Surprising Airport Services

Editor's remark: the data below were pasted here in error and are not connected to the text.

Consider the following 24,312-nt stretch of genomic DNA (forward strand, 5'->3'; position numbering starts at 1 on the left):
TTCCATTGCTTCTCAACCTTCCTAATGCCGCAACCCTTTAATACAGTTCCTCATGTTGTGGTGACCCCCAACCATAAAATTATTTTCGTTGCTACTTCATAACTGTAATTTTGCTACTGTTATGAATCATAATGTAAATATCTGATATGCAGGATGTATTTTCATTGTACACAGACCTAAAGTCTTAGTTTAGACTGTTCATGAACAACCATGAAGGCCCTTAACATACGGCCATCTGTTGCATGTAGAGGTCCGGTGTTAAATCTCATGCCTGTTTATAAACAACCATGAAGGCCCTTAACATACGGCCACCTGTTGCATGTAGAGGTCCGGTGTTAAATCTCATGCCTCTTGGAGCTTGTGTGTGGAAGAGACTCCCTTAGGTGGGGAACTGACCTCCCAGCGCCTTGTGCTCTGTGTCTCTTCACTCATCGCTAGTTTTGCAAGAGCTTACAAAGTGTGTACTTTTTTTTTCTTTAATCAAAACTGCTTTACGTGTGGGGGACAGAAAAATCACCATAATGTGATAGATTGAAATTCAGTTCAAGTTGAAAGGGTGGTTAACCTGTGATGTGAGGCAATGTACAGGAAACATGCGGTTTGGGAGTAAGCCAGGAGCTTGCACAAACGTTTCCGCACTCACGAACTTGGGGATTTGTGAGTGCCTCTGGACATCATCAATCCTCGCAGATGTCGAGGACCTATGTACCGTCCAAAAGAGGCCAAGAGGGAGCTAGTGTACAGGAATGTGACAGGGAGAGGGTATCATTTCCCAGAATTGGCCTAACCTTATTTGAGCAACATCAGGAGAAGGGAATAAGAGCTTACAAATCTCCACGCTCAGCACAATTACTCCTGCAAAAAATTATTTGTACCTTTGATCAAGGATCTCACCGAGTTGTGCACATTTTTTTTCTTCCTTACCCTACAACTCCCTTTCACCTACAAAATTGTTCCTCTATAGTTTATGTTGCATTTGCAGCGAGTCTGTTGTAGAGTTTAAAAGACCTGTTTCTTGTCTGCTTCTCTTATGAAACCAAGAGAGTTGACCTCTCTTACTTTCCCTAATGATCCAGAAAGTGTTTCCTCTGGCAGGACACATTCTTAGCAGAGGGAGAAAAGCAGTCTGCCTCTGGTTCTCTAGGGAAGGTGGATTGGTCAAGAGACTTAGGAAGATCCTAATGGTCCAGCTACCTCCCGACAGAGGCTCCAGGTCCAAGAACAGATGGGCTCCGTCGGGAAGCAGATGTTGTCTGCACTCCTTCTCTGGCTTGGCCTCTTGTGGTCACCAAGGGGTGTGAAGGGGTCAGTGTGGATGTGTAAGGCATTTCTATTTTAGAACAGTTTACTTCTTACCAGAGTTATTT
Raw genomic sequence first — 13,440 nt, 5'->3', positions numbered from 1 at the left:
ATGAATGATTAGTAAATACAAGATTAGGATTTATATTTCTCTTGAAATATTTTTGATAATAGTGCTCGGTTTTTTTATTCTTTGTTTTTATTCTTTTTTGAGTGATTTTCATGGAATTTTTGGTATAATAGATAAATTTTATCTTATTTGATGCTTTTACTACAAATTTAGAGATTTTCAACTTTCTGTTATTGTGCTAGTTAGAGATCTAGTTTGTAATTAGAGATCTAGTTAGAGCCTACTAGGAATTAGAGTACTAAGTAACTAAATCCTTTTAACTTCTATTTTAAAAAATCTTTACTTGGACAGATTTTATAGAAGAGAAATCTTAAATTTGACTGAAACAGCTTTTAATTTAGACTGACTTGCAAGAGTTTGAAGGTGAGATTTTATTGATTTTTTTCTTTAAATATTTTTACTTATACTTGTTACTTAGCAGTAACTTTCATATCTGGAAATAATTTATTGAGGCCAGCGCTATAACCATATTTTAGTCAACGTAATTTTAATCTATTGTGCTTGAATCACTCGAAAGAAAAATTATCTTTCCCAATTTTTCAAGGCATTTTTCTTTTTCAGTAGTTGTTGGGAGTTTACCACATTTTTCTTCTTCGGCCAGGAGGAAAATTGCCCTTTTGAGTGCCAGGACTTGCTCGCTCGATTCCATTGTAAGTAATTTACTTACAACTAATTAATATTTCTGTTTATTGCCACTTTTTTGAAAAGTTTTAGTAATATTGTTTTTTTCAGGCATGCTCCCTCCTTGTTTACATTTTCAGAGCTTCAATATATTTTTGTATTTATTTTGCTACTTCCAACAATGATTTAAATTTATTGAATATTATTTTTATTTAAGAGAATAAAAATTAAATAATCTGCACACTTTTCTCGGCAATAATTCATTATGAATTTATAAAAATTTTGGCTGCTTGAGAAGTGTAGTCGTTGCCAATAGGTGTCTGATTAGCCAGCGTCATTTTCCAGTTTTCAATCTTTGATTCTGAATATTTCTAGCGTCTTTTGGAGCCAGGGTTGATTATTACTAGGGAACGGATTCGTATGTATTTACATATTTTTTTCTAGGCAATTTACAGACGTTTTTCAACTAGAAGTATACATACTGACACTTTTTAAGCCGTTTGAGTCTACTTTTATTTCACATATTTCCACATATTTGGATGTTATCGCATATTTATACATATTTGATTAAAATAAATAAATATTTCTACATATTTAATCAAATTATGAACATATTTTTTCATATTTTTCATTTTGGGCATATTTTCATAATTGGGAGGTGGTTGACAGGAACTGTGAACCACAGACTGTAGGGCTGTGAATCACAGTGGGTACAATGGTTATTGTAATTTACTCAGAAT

Time was, an airport was a place to get on or off a plane. If you were so inclined, you could pay way too much money for terrible food or kill time at a bar. That was about it. Boy, have things changed. As Cheapflights.com demonstrates in a news item on its website by Emily Fisher, airports now offer some unexpected services. Not only will you find the obvious chain stores, boutiques, and other shops, but also medical services, fitness centers, and even pet care and movie theaters. But for me, the most eye-catching airport offerings in recent years have been the cultural ones. Here, some examples, courtesy of Cheapflights.com, of how airports have given themselves an infusion of class. Live music. Sure, Brian Eno's Music for Airports album was a gorgeous, pioneering piece of ambient music. But live performances of country, pop, and jazz are now regular fixtures at some major airports. In "Music City," free concerts are offered at Nashville International Airport. Texas's Austin-Bergstrom Airport showcases local music artists performing for passengers Monday through Friday. Vancouver International Airport in British Columbia features Take Off Fridays parties in summer. Concerts are also regular occurrences at airports in Atlanta, New York, and Washington, DC, which often includes jazz artists in its performance roster. Museums. Public art has become increasingly common at terminals around the world. But how about paintings from Dutch masters? Amsterdam's Schiphol Airport has partnered with the Rijksmuseum to create an annex of the Netherlands' national museum featuring a permanent collection and a series of new shows. Similarly, the Fine Arts Museums of San Francisco have helped create 30 galleries throughout San Francisco International Airport focusing on art, culture, and history. Classes. We always like to say that travel educates us. But you can literally take classes on local culture at South Korea's Incheon Airport and savor a tea-making workshop at Hong Kong International Airport. Also, Cheapflights.com's Emily Fisher points out that Paris's Orly and Charles De Gaulle airports have offered classes in French cooking and hopefully will again! Nature exhibits. I remember fondly how getting off a plane at Glacier International Airport always feels a little like stepping right into the wild—exhibits include mountain goats and loons. Singapore's Changi Airport raises the bar, with a Butterfly Garden with an indoor waterfall and more than 1,000 winged beauties. Vancouver International boasts a mini-aquarium with 5,000 marine creatures, plus a separate tank devoted to jellies. TALK TO US! Share your own airport discoveries with other Budget Travel readers: Have you found a great free cultural perk while flying?